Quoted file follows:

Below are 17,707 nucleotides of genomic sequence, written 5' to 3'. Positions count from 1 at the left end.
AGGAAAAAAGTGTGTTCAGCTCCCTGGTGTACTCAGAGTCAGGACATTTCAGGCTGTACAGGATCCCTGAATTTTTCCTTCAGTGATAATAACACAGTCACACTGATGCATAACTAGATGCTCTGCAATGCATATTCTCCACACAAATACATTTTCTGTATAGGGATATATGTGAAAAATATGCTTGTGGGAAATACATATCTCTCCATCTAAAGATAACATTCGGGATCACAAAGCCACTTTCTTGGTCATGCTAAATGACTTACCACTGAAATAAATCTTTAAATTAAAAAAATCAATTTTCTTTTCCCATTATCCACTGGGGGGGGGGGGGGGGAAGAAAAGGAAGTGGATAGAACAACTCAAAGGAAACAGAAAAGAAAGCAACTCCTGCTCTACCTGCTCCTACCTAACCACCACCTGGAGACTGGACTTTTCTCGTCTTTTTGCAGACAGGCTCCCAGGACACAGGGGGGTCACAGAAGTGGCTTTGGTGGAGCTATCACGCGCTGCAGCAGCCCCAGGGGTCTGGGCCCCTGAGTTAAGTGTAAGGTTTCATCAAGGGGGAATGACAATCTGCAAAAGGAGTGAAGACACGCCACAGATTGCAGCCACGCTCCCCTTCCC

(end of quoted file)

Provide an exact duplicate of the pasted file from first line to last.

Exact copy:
Below are 17,707 nucleotides of genomic sequence, written 5' to 3'. Positions count from 1 at the left end.
AGGAAAAAAGTGTGTTCAGCTCCCTGGTGTACTCAGAGTCAGGACATTTCAGGCTGTACAGGATCCCTGAATTTTTCCTTCAGTGATAATAACACAGTCACACTGATGCATAACTAGATGCTCTGCAATGCATATTCTCCACACAAATACATTTTCTGTATAGGGATATATGTGAAAAATATGCTTGTGGGAAATACATATCTCTCCATCTAAAGATAACATTCGGGATCACAAAGCCACTTTCTTGGTCATGCTAAATGACTTACCACTGAAATAAATCTTTAAATTAAAAAAATCAATTTTCTTTTCCCATTATCCACTGGGGGGGGGGGGGGGGAAGAAAAGGAAGTGGATAGAACAACTCAAAGGAAACAGAAAAGAAAGCAACTCCTGCTCTACCTGCTCCTACCTAACCACCACCTGGAGACTGGACTTTTCTCGTCTTTTTGCAGACAGGCTCCCAGGACACAGGGGGGTCACAGAAGTGGCTTTGGTGGAGCTATCACGCGCTGCAGCAGCCCCAGGGGTCTGGGCCCCTGAGTTAAGTGTAAGGTTTCATCAAGGGGGAATGACAATCTGCAAAAGGAGTGAAGACACGCCACAGATTGCAGCCACGCTCCCCTTCCC